Annotation Processor for setting arguments in android fragments
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README.md

FragmentArgs

Annotation Processor to create arguments for android fragments without using reflections.

I have written a blog entry about this library: http://hannesdorfmann.com/android/fragmentargs

Dependency

Latest version: Maven Central Build Status

To generate the Builder classes android annotation processor will be used. In gradle / android studio you need to apply Hugo Visser's awesome android-apt gradle plugin to run annotation processing.

dependencies {
    compile 'com.hannesdorfmann.fragmentargs:annotation:3.0.2'
    apt 'com.hannesdorfmann.fragmentargs:processor:3.0.2'
}

SNAPSHOT

Lastest snapshot version is 4.0.0-SNAPSHOT. You also have to add the url to the snapshot repository:

allprojects {
  repositories {
    ...

    maven { url "https://oss.sonatype.org/content/repositories/snapshots/" }
}

Changelog

The changelog can be found here

How to use

FragmentArgs generates Java code at compile time. It generates a Builder class out of your Fragment class.

  1. Annotate your Fragment with @FragmentWithArgs. For backward compatibility reasons this is not mandatory. However it's strongly recommended because in further versions of FragmentArgs this could become mandatory to support more features.
  2. Annotate your fields with @Args. Fields should have at least package (default) visibility. Alternatively, you have to provide a setter method with at least package (default) visibility for your private @Args annotated fields.
  3. In the Fragments onCreate(Bundle) method you have to call FragmentArgs.inject(this) to read the arguments and set the values.
  4. Unlike Eclipse Android Studio does not auto compile your project while saving files. So you may have to build your project to start the annotation processor which will generate the Builder classes for your annotated fragments.

Example:

import com.hannesdorfmann.fragmentargs.FragmentArgs;
import com.hannesdorfmann.fragmentargs.annotation.FragmentWithArgs;
import com.hannesdorfmann.fragmentargs.annotation.Arg;

@FragmentWithArgs
public class MyFragment extends Fragment {

    @Arg
    int id;

    @Arg
    private String title; // private fields requires a setter method

    @Override
    public void onCreate(Bundle savedInstanceState) {
        super.onCreate(savedInstanceState);
        FragmentArgs.inject(this); // read @Arg fields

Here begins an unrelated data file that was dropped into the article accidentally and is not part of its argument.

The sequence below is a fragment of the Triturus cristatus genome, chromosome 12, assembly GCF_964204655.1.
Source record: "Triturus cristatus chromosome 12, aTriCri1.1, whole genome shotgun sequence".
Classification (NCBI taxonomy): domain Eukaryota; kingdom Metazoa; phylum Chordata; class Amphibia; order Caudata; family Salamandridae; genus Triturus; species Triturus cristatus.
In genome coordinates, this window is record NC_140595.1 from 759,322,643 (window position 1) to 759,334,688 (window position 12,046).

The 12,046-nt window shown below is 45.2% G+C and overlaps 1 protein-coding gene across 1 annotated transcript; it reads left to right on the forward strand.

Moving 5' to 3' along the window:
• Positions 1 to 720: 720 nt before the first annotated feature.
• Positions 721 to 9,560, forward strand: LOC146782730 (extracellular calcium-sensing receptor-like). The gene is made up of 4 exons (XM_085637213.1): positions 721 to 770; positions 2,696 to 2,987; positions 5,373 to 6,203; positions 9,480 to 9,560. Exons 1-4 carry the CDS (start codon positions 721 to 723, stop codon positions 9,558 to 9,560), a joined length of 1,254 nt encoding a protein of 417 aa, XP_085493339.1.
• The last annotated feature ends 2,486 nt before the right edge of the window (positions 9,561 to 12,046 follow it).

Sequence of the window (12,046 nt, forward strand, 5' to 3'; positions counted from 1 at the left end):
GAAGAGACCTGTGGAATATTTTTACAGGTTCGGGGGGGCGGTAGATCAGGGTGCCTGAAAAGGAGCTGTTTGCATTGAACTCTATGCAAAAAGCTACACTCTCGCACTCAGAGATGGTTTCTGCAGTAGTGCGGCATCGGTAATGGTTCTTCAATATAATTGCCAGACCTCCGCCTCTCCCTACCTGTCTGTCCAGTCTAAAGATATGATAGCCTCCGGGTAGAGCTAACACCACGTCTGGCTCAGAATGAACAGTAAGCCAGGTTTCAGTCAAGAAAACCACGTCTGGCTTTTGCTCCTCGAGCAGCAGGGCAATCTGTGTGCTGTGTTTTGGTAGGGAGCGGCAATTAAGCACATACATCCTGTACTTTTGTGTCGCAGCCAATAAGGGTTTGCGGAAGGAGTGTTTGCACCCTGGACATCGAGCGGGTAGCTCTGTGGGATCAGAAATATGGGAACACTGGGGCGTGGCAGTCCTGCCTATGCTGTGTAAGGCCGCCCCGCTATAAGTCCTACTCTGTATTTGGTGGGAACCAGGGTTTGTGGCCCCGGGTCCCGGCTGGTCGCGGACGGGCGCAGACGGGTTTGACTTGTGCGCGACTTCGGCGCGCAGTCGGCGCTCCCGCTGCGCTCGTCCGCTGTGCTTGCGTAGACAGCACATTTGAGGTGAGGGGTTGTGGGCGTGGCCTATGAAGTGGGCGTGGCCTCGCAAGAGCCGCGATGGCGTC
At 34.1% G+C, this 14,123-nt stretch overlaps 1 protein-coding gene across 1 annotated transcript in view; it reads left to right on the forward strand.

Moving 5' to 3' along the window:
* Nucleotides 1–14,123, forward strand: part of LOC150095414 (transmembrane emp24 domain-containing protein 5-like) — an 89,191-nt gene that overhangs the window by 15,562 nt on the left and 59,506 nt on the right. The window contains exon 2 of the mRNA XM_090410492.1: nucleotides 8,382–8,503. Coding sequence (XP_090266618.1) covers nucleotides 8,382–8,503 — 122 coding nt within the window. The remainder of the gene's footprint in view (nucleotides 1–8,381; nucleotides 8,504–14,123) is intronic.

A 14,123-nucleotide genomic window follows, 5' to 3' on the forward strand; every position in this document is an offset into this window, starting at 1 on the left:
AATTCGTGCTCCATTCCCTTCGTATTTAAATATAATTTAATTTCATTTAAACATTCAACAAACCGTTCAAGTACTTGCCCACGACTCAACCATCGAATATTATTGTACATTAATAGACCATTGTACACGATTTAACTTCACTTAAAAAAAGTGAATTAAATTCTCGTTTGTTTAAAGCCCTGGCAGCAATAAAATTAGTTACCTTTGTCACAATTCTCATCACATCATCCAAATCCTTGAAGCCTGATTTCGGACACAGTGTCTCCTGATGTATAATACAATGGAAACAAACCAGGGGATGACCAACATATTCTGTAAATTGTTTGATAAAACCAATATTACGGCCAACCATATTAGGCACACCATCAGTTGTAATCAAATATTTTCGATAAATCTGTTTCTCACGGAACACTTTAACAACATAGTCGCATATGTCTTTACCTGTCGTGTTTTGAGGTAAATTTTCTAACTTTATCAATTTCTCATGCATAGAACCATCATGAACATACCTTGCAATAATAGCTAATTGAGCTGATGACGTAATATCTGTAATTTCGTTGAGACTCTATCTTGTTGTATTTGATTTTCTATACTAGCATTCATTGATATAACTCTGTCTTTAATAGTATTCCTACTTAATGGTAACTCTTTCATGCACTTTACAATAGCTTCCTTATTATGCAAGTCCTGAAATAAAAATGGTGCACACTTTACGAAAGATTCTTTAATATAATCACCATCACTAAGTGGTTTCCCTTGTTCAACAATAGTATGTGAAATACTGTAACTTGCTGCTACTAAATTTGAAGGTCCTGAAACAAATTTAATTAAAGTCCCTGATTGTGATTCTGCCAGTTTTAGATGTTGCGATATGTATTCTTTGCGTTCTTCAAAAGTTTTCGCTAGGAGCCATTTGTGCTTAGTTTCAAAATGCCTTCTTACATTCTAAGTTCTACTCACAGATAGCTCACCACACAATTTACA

}

    @Override
    public View onCreateView(LayoutInflater inflater, 
            ViewGroup container, Bundle savedInstanceState) {

            Toast.makeText(getActivity(), "Hello " + title,
                    Toast.LENGTH_SHORT).show();

            return null;
    }

    // Setter method for private field
    public void setTitle(String title) {
        this.title = title;
    }

}

In your Activity you will use the generated Builder class (the name of your fragment with "Builder" suffix) instead of new MyFragment() or a static MyFragment.newInstance(int id, String title) method.

For example:

public class MyActivity extends Activity {

    public void onCreate(Bundle savedInstanceState){
        super.onCreate(savedInstanceState);

        int id = 123;
        String title = "test";

        // Using the generated Builder
        Fragment fragment = 
            new MyFragmentBuilder(id, title)
            .build();


        // Fragment Transaction
        getFragmentManager()
            .beginTransaction()
            .replace(R.id.container, fragment)
            .commit();

    }

}

Optional Arguments

You can specify a fragment argument to be optional by using @Arg(required = false)

For example:

@FragmentWithArgs
public class MyOptionalFragment extends Fragment {

    @Arg
    int id;

    @Arg
    String title;

    @Arg(required = false) 
    String additionalText;

    @Arg(required = false)
    float factor;

    @Arg(required = false)
    int mFeatureId;

    @Override
    public void onCreate(Bundle savedInstanceState){
        super.onCreate(savedInstanceState);
        FragmentArgs.inject(this); // read @Arg fields
    }

}

Optional arguments will generate a Builder class with additional methods to set optional arguments.

For Example:

public class MyActivity extends Activity {

    public void onCreate(Bundle savedInstanceState){
        super.onCreate(savedInstanceState);

        int id = 123;
        String title = "test";

        // Using the generated Builder
        Fragment fragment = 
            new MyFragmentBuilder(id, title) // required args